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Giant African snails seized at Los Angeles airport

KDWN

LOS ANGELES (AP) — Inspectors at Los Angeles International Airport seized an unusually slimy package – 67 live giant African snails that are a popular delicacy across West Africa.

The snails – which are prohibited in the U.S. – arrived from Nigeria and were being sent to a person in San Dimas, said Lee Harty, a spokeswoman for the U.S. Customs and Border protection.

The snails were confiscated July 1 and a sample was sent the next day to a federal mollusk specialist in Washington, D.C., who identified them as a prohibited species, Harty said.

The mollusks are among the largest land snails in the world and can grow to be up to 8 inches long. They are native to Africa and can live for up to 10 years.

The U.S. Department of Agriculture incinerated the snails after they were inspected, Harty said. The animals are prohibited in the U.S. because they can carry parasites that are harmful to humans, including one that can lead to meningitis.

The snails are also agricultural pests, said Maveeda Mirza, the CBP program manager for agriculture.

“These snails are seriously harmful to local plants because they will eat any kind of crop they can get to,” Mirza said.

The person the snails were destined for is not expected to face any penalties, Mirza said. She said authorities are investigating why a single person would want so many snails.

“We’re investigating what happened, but it doesn’t seem like there was smuggling involved. When someone doesn’t know a commodity is prohibited under USDA regulations there is usually no punishment,” she said.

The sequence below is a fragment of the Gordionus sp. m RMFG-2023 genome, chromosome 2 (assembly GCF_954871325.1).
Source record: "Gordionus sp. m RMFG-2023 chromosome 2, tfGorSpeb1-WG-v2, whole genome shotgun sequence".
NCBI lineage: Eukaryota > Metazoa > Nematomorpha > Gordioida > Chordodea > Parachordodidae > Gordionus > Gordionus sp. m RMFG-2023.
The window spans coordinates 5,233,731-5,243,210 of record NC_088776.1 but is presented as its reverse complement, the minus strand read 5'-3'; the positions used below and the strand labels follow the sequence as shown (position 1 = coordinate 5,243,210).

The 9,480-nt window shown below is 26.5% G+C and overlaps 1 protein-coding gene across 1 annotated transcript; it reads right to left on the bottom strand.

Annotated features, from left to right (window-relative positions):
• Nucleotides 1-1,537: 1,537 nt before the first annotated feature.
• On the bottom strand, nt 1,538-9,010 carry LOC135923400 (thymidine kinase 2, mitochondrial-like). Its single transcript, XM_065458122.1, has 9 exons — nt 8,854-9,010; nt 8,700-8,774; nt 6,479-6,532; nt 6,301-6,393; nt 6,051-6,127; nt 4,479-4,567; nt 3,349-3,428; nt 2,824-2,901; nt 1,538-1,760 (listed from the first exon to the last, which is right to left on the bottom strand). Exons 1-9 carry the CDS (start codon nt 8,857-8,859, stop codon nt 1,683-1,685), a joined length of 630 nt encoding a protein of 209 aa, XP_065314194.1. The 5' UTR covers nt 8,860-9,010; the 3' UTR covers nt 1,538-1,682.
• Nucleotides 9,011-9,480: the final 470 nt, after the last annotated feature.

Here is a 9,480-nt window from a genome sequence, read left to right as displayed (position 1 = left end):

Although the agency has found one or two snails that may have accidentally gotten into a traveler’s luggage in Los Angeles, this is the first time that they have confiscated the snails in such a large quantity, Mirza said.

Giant African snails seized at Los Angeles airport

KDWN

LOS ANGELES (AP) — Inspectors at Los Angeles International Airport seized an unusually slimy package – 67 live giant African snails that are a popular delicacy across West Africa.

The snails – which are prohibited in the U.S. – arrived from Nigeria and were being sent to a person in San Dimas, said Lee Harty, a spokeswoman for the U.S. Customs and Border protection.

The snails were confiscated July 1 and a sample was sent the next day to a federal mollusk specialist in Washington, D.C., who identified them as a prohibited species, Harty said.

The mollusks are among the largest land snails in the world and can grow to be up to 8 inches long. They are native to Africa and can live for up to 10 years.